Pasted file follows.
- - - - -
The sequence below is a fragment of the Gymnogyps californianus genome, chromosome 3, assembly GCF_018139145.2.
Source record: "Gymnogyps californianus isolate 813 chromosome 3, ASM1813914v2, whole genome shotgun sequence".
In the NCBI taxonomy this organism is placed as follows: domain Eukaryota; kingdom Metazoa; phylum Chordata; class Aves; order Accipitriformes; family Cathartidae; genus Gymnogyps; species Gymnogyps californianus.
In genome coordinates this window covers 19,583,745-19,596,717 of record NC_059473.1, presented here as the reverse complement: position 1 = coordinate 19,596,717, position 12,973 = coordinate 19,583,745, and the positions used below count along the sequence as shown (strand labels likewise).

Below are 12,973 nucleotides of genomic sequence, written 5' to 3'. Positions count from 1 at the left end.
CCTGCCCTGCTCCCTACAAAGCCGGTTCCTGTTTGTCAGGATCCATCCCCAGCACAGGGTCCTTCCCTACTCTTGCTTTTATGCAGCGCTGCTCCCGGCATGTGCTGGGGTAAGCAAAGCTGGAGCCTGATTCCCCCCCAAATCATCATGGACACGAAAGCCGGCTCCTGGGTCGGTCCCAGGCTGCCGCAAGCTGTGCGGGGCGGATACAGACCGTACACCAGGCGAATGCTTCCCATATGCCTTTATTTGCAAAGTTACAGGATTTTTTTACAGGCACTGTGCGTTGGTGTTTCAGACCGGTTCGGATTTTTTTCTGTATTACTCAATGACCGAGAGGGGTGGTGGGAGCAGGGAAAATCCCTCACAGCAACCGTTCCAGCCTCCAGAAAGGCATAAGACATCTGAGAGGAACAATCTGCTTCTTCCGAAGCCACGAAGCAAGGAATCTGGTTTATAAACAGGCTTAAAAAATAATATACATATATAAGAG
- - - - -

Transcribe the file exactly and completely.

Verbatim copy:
The sequence below is a fragment of the Gymnogyps californianus genome, chromosome 3, assembly GCF_018139145.2.
Source record: "Gymnogyps californianus isolate 813 chromosome 3, ASM1813914v2, whole genome shotgun sequence".
In the NCBI taxonomy this organism is placed as follows: domain Eukaryota; kingdom Metazoa; phylum Chordata; class Aves; order Accipitriformes; family Cathartidae; genus Gymnogyps; species Gymnogyps californianus.
In genome coordinates this window covers 19,583,745-19,596,717 of record NC_059473.1, presented here as the reverse complement: position 1 = coordinate 19,596,717, position 12,973 = coordinate 19,583,745, and the positions used below count along the sequence as shown (strand labels likewise).

Below are 12,973 nucleotides of genomic sequence, written 5' to 3'. Positions count from 1 at the left end.
CCTGCCCTGCTCCCTACAAAGCCGGTTCCTGTTTGTCAGGATCCATCCCCAGCACAGGGTCCTTCCCTACTCTTGCTTTTATGCAGCGCTGCTCCCGGCATGTGCTGGGGTAAGCAAAGCTGGAGCCTGATTCCCCCCCAAATCATCATGGACACGAAAGCCGGCTCCTGGGTCGGTCCCAGGCTGCCGCAAGCTGTGCGGGGCGGATACAGACCGTACACCAGGCGAATGCTTCCCATATGCCTTTATTTGCAAAGTTACAGGATTTTTTTACAGGCACTGTGCGTTGGTGTTTCAGACCGGTTCGGATTTTTTTCTGTATTACTCAATGACCGAGAGGGGTGGTGGGAGCAGGGAAAATCCCTCACAGCAACCGTTCCAGCCTCCAGAAAGGCATAAGACATCTGAGAGGAACAATCTGCTTCTTCCGAAGCCACGAAGCAAGGAATCTGGTTTATAAACAGGCTTAAAAAATAATATACATATATAAGAG